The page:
William Rivers Pitt | The Insiders Are Coming Out
The Insiders Are Coming Out
By William 0aRivers Pitt
t r u t h o u t | Perspective
Tuesday 08 July 2003
For many, many months now, we have endured what is known in the 0acommon political lexicon as an 'Imperial Presidency.' The term denotes an 0aadministration that keeps its secrets, says nothing to the press worth 0areporting, lies with impunity beneath the veil of those secrets, and threatens 0aretaliation against anyone who might stand in the way. When done properly, an 0aImperial Presidency becomes a powerful, unstoppable force. When an Imperial 0aPresidency is guarded in Congress by political allies who hold the majority, it 0abecomes almost completely unassailable.
Think about it. When was the last time we got a straight answer 0aout of the Bush administration? When was the last time anyone with real power 0ademanded answers from the folks in the White House? In the vacuum, we wind up 0agetting answers like the one Don Rumsfeld delivered on February 12, 2002 when 0afaced with pointed press questions about terrorism:
"As we know, there are known knowns. There are things we know we 0aknow. We also know there are known unknowns. That is to say we know there are 0asome things we do not know. But there are also unknown unknowns, the ones we 0adon't know we don't know."
These boys could give lessons to Orwell. Without anyone in 0aCongress slinging subpoenas, and with a press cowed by the threat of removal 0afrom the White House beat, there is no way to take an Imperial Presidency to 0atask for its actions when deliberate gibberish is the rule of the news day.
There is no way.unless the White House insiders come out and 0astart talking. Suddenly, that is exactly what is happening.
On June 26, I conducted an interview with 0a27-year CIA veteran Ray McGovern. McGovern served every President from Kennedy 0ato Bush Sr., and delivered a wide spectrum of insight and data regarding both 0athe September 11 attack and the second Iraq war. One key question McGovern 0aanswered dealt with the rapidly expanding scandal surrounding Bush 0aadministration tampering with evidence of Iraqi weapons.
The story has been taking a slow boil for months now, ever since 0athe end of the war. The justification for attacking Iraq, as presented by the 0aadministration, was that Saddam Hussein had thousands of tons of deadly weapons 0apractically falling out of his ears. Day after day came the dire reports from 0aBush, from Cheney, from Rumsfeld, from Rice, from Powell before the UN, from 0adozens of hired administration guns who saturated the airwaves with stories of 0alooming doom in the shadow of September 11.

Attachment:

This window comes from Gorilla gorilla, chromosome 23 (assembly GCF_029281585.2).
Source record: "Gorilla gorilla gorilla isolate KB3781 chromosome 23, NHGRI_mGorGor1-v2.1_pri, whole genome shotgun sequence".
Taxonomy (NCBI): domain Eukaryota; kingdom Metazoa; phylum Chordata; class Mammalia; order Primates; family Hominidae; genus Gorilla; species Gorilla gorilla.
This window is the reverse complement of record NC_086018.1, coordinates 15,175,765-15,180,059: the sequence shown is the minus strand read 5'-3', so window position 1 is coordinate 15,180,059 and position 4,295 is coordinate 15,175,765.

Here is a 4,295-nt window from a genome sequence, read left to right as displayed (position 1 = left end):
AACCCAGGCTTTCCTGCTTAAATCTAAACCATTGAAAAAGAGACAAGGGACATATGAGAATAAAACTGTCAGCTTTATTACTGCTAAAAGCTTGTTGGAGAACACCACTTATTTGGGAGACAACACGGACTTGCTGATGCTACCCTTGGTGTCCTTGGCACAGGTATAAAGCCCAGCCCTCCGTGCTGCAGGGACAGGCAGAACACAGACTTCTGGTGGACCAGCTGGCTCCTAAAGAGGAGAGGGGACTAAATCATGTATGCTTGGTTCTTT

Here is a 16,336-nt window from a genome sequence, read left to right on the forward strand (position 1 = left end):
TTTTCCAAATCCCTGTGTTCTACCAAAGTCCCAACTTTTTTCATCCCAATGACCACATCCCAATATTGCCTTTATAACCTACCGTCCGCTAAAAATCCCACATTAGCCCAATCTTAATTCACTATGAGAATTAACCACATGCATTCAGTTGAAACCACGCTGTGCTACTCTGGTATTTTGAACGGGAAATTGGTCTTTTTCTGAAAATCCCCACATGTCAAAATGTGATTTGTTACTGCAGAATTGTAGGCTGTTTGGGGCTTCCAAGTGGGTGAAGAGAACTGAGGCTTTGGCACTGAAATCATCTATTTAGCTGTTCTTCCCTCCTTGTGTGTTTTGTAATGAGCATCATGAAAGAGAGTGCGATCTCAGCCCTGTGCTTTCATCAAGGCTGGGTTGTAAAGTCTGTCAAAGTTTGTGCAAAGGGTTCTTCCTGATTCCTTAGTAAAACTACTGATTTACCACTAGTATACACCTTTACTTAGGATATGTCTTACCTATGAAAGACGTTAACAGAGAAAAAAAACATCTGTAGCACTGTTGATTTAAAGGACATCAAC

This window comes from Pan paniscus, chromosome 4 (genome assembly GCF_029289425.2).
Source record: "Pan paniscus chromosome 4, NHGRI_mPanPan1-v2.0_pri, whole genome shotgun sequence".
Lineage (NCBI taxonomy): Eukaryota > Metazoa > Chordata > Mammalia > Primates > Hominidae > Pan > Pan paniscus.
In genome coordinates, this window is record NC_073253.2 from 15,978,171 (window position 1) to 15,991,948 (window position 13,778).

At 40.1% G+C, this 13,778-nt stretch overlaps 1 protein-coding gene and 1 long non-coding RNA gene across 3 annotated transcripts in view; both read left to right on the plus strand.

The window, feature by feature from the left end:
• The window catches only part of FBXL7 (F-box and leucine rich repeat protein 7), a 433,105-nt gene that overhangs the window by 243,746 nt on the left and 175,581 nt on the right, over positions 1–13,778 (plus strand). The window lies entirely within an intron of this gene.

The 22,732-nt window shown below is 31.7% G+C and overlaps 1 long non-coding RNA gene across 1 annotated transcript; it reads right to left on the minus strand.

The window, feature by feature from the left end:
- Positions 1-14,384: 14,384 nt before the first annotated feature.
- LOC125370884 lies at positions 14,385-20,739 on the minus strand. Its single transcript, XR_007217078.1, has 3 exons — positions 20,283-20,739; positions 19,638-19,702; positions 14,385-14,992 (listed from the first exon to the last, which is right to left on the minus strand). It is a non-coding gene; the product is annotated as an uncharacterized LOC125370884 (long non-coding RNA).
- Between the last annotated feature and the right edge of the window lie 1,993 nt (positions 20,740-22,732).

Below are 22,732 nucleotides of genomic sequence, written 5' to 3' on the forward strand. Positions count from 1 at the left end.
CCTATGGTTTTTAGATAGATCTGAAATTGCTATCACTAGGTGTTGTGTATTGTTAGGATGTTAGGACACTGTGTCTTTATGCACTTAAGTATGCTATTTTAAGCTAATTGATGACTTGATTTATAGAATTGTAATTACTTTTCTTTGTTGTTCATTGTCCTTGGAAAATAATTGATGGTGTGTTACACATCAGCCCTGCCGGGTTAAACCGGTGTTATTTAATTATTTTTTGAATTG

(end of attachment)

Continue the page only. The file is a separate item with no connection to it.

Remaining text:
The weapons never showed up. Stories began to swirl about Vice 0aPresident Cheney taking unprecedented trips to CIA headquarters for the purpose 0aof leaning on the intelligence analysts so he would get the damning Iraq weapons 0areports the administration needed to justify combat. Stories began to swirl 0aabout obviously forged evidence of an Iraqi nuclear program that was 0adeliberately used by Bush to justify war, despite the fact that everyone in the 0aWhite House knew the evidence had been crudely faked. To counteract these 0astories, the Imperial Presidency laid blame for all of this on the CIA.
When I questioned McGovern on the impact these developments were 0ahaving on the American intelligence community, McGovern made a prescient 0aprediction:
"To the degree that esprit de corps exists, and I know it does 0aamong the folks we talk to, there is great, great turmoil there. In the coming 0aweeks, we're going to be seeing folks coming out and coming forth with what they 0aknow, and it is going to be very embarrassing for the Bush administration."
A New York Times article from Sunday July 6 quoted former US 0aambassador Joseph Wilson as saying, "Based on my experience with the 0aadministration in the months leading up to the war, I have little choice but to 0aconclude that some of the intelligence related to Iraq's nuclear weapons program 0awas twisted to exaggerate the Iraqi threat." Wilson was the man sent to Niger in 0aFebruary of 2002 to assess the validity of documentary evidence that claimed to 0adescribe an attempt by Iraq to procure materials for the development of a 0anuclear weapons platform. "It did not take long to conclude that it was highly 0adoubtful that any such transaction had ever taken place," said Wilson in the 0aTimes.